Understanding emotional eating

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Of all the possible reasons for overeating, “emotional” factors are among the most common. I’m sure we’d all admit to having overeaten in response to a stressful event or an emotional upset at some point in our lives. It’s generally thought that understanding the reasoning behind emotional ‘comfort’ eating can help us control it. 

It’s not immediately obvious why people respond to anxiety or stress by overeating. Why, for example, don’t they respond to emotional upset by walking, sleeping or singing? Nobody ever says they are an “emotional exerciser” or an “emotional sleeper”. What is it about eating that seems to make it the preferred option?

The reason appears to be that the structures in the brain dealing with our emotions (the limbic system), are closely connected with the structures responsible for controlling our appetite, especially the pleasure-based hedonic system. 

In circumstances where we feel emotionally upset, anxious or stressed, it would seem natural for us to soothe our painful emotions or reward ourselves by engaging in an activity such as eating which is both pleasurable (the hedonic system) and biologically useful (storing fat for survival). So, in the same way that we are hard wired to eat, many of us are hard-wired to eat in response to our emotions. 

It’s becoming a problem because we have lost the capacity to discriminate between wanting and needing and because we live in an environment in which this “emotional” eating response is regularly triggered. This is illustrated in many advertising campaigns where we are encouraged to eat what we want, rather than what we need (remember “naughty but nice”). Food advertisers are continually trying to convince us that if we don’t have it, we are somehow depriving ourselves.

The real problem comes when we try to lose weight. Reducing our energy intake in order to lose weight means we have to eat less than we want and this causes a perception of deprivation. That’s why diets alone rarely work as unless you learn the behavioural strategies to combat this feeling, the hedonistic drive to eat invariably becomes too powerful to ignore and the diet fails.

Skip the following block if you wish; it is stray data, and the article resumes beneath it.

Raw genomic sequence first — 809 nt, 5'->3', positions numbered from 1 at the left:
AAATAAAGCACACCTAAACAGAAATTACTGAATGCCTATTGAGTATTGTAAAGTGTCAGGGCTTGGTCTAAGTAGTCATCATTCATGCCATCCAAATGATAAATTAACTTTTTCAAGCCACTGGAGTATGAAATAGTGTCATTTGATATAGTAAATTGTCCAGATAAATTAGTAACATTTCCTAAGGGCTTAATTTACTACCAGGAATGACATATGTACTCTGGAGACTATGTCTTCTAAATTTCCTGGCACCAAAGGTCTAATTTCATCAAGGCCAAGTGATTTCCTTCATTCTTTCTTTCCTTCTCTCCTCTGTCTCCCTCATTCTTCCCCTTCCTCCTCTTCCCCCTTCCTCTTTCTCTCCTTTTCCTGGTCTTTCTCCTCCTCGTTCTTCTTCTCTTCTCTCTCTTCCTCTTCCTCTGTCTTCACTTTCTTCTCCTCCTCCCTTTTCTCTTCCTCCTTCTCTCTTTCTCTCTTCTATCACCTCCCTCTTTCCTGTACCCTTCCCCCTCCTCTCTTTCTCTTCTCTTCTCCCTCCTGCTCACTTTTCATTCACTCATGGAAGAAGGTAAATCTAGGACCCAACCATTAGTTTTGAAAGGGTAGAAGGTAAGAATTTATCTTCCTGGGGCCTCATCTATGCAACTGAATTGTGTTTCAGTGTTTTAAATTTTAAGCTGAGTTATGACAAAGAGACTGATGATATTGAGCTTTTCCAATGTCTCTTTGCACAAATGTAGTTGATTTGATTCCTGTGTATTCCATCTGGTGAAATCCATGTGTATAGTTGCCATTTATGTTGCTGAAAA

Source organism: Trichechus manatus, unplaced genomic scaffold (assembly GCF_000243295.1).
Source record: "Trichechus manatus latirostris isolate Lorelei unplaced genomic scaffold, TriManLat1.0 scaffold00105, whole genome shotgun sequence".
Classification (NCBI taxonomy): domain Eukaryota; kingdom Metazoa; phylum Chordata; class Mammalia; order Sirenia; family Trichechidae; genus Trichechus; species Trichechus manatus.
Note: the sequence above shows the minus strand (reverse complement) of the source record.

Boredom and habit can play a bit part in this, so try occupying yourself by playing some music, calling a friend or going for a walk. You will find that the urge to eat is remarkably short-lived. 

Mindful eating

If you’re finding that you’re feeling hungry immediately after eating, then it’s likely you’re not eating mindfully. By this we mean that you are eating with distractions, for example the TV is on or you’re eating at your desk at work. We encourage that you take a break from your day when you eat. Stick to a regular time for each meal and eat without distractions, being mindful of each bite. 


Put a notice on the fridge or cupboard door saying “Do I WANT it or do I NEED it” and when you feel an urge to binge, pause and ask yourself whether you want the food because you need it, or just because you want it. Most of the time the answer will be obvious and should be enough to make you think twice.

Environmental control

All the evidence suggests that limiting your exposure to temptation is by far the most effective way of dealing with emotional eating. Put simply, the most powerful way to stop you eating ice-cream or chocolate is not to have the ice-cream or chocolate in your house to begin with. If it’s there you’ll eat it, and if it’s not you can’t! Clear out tempting treats from your home and office environment as much as possible.


It can be helpful to use visual tools to remind you of your goals. Whether that be a picture of yourself at a heavier weight that you want to leave behind or a statement of intent “I will be 2 stone lighter by Sarah’s wedding!” One of these on the biscuit tin or strategically placed on your bathroom mirror will be a frequent reminder of what you’re doing and why it’s more important to you than the food you’re considering.

Record Keeping

Another really effective way of changing the pattern of emotional eating is to keep a record of which situations tend to result in emotional cues to eating. If you know what they are – you can take practical steps to avoid them. If – despite your best efforts you do succumb – record how you felt. Did it really taste as good as you imagined? The chances are that it didn’t do for you what you thought it would. 

Picture of Martyn Berrett

Martyn Berrett

Martyn is the former MD of Healthier Weight. Throughout his tenure he observed many bariatric procedures and took part in several research projects so has a unique perspective on all things weight loss.

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